Attendance Allowance rates have increased – how to claim the state pension age benefit | Personal Finance | Finance
The payment is paid weekly at two different rates. The one a person gets comes down to the level of help they need, as per the Government’s two definitions.
If circumstances change, it may be a person ends up getting a different rate.
The Department for Work and Pensions (DWP) warns Attendance Allowance recipients must report a change of circumstances.
As well as the monetary side of Attendance Allowance, other forms of financial support may be available.
For example, recipients of the benefit may be able to get extra Pension Credit or Council Tax.
Britons should check with the helpline or office dealing with the benefit.
Who is eligible for Attendance Allowance?
It’s possible to get Attendance Allowance if a person has reached state pension age, and the following apply:
- The person has a physical disability (including sensory disability, for example blindness), a mental disability (including learning difficulties), or both
- Their disability is severe enough for them to need help caring for themselves or someone to supervise them, for their own or someone else’s safety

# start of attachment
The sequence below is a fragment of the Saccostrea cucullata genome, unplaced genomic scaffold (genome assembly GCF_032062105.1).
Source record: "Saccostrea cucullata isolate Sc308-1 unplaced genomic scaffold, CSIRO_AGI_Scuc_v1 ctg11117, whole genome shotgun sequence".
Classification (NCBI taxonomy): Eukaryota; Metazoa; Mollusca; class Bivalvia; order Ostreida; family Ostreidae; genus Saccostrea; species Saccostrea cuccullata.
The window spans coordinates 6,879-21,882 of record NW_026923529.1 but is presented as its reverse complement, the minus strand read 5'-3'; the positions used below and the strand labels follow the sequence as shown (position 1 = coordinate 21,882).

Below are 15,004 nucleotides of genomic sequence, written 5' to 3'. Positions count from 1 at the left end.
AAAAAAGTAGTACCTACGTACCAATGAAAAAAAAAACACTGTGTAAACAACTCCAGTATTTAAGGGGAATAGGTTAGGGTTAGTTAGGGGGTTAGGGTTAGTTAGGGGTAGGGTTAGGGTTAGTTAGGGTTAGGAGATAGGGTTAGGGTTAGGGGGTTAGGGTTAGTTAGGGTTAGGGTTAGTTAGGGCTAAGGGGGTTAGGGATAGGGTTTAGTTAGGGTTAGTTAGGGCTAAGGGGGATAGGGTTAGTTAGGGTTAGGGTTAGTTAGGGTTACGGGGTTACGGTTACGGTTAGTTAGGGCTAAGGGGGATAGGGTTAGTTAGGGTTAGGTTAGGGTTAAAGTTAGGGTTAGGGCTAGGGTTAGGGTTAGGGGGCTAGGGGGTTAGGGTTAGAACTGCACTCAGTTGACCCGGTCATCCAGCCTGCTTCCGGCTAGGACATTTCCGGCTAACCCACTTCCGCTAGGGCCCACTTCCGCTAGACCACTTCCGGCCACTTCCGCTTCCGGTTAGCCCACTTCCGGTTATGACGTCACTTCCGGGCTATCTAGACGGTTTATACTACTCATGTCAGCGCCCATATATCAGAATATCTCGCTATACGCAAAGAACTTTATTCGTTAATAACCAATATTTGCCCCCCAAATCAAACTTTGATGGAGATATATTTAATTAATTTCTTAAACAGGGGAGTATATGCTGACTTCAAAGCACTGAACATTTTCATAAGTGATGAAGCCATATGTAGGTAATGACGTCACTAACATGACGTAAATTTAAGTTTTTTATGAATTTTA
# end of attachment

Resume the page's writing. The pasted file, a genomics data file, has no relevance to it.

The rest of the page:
- They have needed that help for at least six months (unless they’re terminally ill).
Additionally, they must also:
- Be in Great Britain when they claim – there are some exceptions, such as members and family members of the armed forces
- Have been in Great Britain for at least two of the last three years (this does not apply if they are a refugee or have humanitarian protection status)
- Be habitually resident in the UK, Ireland, Isle of Man or the Channel Islands
- Not be subject to immigration control (unless they’re a sponsored immigrant).
People who live in a care home can still claim Attendance Allowance if they pay for all the care home costs themselves.
Usually, a person can’t get Attendance Allowance if they live in a care home and the care is paid for by their local authority.
Attendance Allowance can be claimed by those eligible via post.
The benefit can be backdated to the date of the claim.
Usually, this will mean the date the form is received or the date the person calls the enquiry line – if they then return the claim pack within six weeks.